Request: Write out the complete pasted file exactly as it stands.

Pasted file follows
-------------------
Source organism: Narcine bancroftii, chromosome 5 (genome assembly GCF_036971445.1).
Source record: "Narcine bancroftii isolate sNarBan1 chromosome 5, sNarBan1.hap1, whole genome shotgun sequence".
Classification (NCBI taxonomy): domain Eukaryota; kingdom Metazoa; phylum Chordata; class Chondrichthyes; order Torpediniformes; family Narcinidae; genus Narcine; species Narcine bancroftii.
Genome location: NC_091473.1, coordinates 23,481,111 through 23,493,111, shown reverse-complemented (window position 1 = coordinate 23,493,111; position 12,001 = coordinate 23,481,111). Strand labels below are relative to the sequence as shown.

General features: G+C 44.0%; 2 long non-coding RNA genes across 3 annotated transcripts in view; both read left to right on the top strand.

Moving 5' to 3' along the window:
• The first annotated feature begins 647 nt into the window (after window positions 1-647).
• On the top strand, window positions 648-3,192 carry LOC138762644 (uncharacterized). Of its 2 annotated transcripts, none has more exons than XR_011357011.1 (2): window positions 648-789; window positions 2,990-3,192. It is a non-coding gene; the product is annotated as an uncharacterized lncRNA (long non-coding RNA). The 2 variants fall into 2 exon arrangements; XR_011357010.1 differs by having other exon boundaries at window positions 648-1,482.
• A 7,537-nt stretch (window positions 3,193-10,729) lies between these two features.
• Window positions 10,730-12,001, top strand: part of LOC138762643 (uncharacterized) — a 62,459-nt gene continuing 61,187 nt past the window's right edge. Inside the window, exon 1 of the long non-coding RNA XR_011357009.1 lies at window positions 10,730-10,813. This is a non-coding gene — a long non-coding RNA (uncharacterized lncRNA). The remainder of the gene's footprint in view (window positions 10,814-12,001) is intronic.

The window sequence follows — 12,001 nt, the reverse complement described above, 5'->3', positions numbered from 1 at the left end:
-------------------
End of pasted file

Source organism: Narcine bancroftii, chromosome 5 (genome assembly GCF_036971445.1).
Source record: "Narcine bancroftii isolate sNarBan1 chromosome 5, sNarBan1.hap1, whole genome shotgun sequence".
Classification (NCBI taxonomy): domain Eukaryota; kingdom Metazoa; phylum Chordata; class Chondrichthyes; order Torpediniformes; family Narcinidae; genus Narcine; species Narcine bancroftii.
Genome location: NC_091473.1, coordinates 23,481,111 through 23,493,111, shown reverse-complemented (window position 1 = coordinate 23,493,111; position 12,001 = coordinate 23,481,111). Strand labels below are relative to the sequence as shown.

General features: G+C 44.0%; 2 long non-coding RNA genes across 3 annotated transcripts in view; both read left to right on the top strand.

Moving 5' to 3' along the window:
• The first annotated feature begins 647 nt into the window (after window positions 1-647).
• On the top strand, window positions 648-3,192 carry LOC138762644 (uncharacterized). Of its 2 annotated transcripts, none has more exons than XR_011357011.1 (2): window positions 648-789; window positions 2,990-3,192. It is a non-coding gene; the product is annotated as an uncharacterized lncRNA (long non-coding RNA). The 2 variants fall into 2 exon arrangements; XR_011357010.1 differs by having other exon boundaries at window positions 648-1,482.
• A 7,537-nt stretch (window positions 3,193-10,729) lies between these two features.
• Window positions 10,730-12,001, top strand: part of LOC138762643 (uncharacterized) — a 62,459-nt gene continuing 61,187 nt past the window's right edge. Inside the window, exon 1 of the long non-coding RNA XR_011357009.1 lies at window positions 10,730-10,813. This is a non-coding gene — a long non-coding RNA (uncharacterized lncRNA). The remainder of the gene's footprint in view (window positions 10,814-12,001) is intronic.

The window sequence follows — 12,001 nt, the reverse complement described above, 5'->3', positions numbered from 1 at the left end: